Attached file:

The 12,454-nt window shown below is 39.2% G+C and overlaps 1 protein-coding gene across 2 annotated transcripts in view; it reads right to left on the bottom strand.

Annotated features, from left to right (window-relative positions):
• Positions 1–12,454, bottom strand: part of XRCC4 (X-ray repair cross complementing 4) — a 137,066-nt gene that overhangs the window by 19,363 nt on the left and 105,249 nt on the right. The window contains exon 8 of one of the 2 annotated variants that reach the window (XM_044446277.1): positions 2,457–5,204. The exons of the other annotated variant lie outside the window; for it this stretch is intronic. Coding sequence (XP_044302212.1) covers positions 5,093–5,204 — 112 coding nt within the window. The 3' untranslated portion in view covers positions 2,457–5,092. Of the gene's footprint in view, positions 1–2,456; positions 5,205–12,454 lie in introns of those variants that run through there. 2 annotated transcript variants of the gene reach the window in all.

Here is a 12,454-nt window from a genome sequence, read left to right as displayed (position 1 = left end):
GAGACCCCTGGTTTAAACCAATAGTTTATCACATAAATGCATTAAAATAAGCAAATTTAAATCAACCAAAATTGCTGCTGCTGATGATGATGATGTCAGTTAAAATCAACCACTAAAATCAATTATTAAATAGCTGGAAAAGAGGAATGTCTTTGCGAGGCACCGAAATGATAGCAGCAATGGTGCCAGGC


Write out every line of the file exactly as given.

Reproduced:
The 12,454-nt window shown below is 39.2% G+C and overlaps 1 protein-coding gene across 2 annotated transcripts in view; it reads right to left on the bottom strand.

Annotated features, from left to right (window-relative positions):
• Positions 1–12,454, bottom strand: part of XRCC4 (X-ray repair cross complementing 4) — a 137,066-nt gene that overhangs the window by 19,363 nt on the left and 105,249 nt on the right. The window contains exon 8 of one of the 2 annotated variants that reach the window (XM_044446277.1): positions 2,457–5,204. The exons of the other annotated variant lie outside the window; for it this stretch is intronic. Coding sequence (XP_044302212.1) covers positions 5,093–5,204 — 112 coding nt within the window. The 3' untranslated portion in view covers positions 2,457–5,092. Of the gene's footprint in view, positions 1–2,456; positions 5,205–12,454 lie in introns of those variants that run through there. 2 annotated transcript variants of the gene reach the window in all.

Here is a 12,454-nt window from a genome sequence, read left to right as displayed (position 1 = left end):
GAGACCCCTGGTTTAAACCAATAGTTTATCACATAAATGCATTAAAATAAGCAAATTTAAATCAACCAAAATTGCTGCTGCTGATGATGATGATGTCAGTTAAAATCAACCACTAAAATCAATTATTAAATAGCTGGAAAAGAGGAATGTCTTTGCGAGGCACCGAAATGATAGCAGCAATGGTGCCAGGC